Now showing items 1-2 of 2
Climate Events Synchronize the Dynamics of a Resident Vertebrate Community in the High Arctic
(Peer reviewed; Research report; Forskningsrapport, 2013-01-18)
Recently accumulated evidence has documented a climate impact on the demography and dynamics of single species, yet the impact at the community level is poorly understood. Here, we show that in Svalbard in the high Arctic, extreme weather events synchronize population fluctuations across an entire community of resident vertebrate herbivores and cause lagged correlations with the secondary consumer, ...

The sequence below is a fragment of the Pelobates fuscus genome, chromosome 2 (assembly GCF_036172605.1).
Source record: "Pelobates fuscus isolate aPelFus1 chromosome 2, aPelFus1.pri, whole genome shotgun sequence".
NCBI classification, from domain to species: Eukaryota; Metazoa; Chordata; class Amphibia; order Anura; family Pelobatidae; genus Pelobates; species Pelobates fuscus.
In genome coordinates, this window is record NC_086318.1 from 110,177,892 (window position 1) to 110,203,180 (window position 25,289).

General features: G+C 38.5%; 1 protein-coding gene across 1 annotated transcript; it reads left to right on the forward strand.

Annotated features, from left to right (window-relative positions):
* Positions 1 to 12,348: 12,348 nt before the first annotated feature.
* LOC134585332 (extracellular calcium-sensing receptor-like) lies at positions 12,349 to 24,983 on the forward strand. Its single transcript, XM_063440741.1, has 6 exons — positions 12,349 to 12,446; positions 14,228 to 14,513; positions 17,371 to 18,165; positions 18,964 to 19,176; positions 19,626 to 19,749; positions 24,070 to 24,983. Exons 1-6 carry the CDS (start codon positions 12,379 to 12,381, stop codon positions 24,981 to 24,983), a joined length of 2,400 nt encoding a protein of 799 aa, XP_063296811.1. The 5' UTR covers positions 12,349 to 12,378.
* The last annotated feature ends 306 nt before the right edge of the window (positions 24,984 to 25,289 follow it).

High goose abundance reduces nest predation risk in a simple rodent-free high-Arctic ecosystem
(Journal article; Tidsskriftartikkel; Peer reviewed, 2017-12-13)
Breeding geese are the preferred prey of the Arctic fox Vulpes lagopus in the high-Arctic Svalbard archipelago. According to the <i>apparent competition hypothesis (ACH)</i>, less-abundant prey species (e.g. ptarmigan, waders and small passerines) will experience higher predation rates when breeding in association with the more common prey (geese), due to spill-over predation by the shared predator. ...